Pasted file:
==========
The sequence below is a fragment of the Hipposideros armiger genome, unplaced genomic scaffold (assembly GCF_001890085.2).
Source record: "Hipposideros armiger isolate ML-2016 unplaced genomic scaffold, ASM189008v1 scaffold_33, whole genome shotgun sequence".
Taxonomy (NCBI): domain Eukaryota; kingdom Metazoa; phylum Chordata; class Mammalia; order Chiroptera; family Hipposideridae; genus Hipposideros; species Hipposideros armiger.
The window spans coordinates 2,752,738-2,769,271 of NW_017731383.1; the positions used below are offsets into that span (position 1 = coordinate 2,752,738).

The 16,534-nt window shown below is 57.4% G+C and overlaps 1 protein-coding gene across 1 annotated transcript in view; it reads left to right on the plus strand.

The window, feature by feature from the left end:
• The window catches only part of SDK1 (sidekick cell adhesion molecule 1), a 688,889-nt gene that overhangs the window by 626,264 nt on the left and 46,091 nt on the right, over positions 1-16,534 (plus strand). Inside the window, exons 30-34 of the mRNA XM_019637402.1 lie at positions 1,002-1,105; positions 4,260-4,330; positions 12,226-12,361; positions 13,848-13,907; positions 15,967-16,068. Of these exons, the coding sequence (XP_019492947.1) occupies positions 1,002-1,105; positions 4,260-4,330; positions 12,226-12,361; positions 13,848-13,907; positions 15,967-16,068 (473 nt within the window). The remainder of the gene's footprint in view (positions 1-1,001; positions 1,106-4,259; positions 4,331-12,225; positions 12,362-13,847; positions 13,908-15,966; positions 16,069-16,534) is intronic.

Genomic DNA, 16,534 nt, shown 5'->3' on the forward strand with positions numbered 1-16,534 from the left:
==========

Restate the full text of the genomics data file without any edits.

The sequence below is a fragment of the Hipposideros armiger genome, unplaced genomic scaffold (assembly GCF_001890085.2).
Source record: "Hipposideros armiger isolate ML-2016 unplaced genomic scaffold, ASM189008v1 scaffold_33, whole genome shotgun sequence".
Taxonomy (NCBI): domain Eukaryota; kingdom Metazoa; phylum Chordata; class Mammalia; order Chiroptera; family Hipposideridae; genus Hipposideros; species Hipposideros armiger.
The window spans coordinates 2,752,738-2,769,271 of NW_017731383.1; the positions used below are offsets into that span (position 1 = coordinate 2,752,738).

The 16,534-nt window shown below is 57.4% G+C and overlaps 1 protein-coding gene across 1 annotated transcript in view; it reads left to right on the plus strand.

The window, feature by feature from the left end:
• The window catches only part of SDK1 (sidekick cell adhesion molecule 1), a 688,889-nt gene that overhangs the window by 626,264 nt on the left and 46,091 nt on the right, over positions 1-16,534 (plus strand). Inside the window, exons 30-34 of the mRNA XM_019637402.1 lie at positions 1,002-1,105; positions 4,260-4,330; positions 12,226-12,361; positions 13,848-13,907; positions 15,967-16,068. Of these exons, the coding sequence (XP_019492947.1) occupies positions 1,002-1,105; positions 4,260-4,330; positions 12,226-12,361; positions 13,848-13,907; positions 15,967-16,068 (473 nt within the window). The remainder of the gene's footprint in view (positions 1-1,001; positions 1,106-4,259; positions 4,331-12,225; positions 12,362-13,847; positions 13,908-15,966; positions 16,069-16,534) is intronic.

Genomic DNA, 16,534 nt, shown 5'->3' on the forward strand with positions numbered 1-16,534 from the left: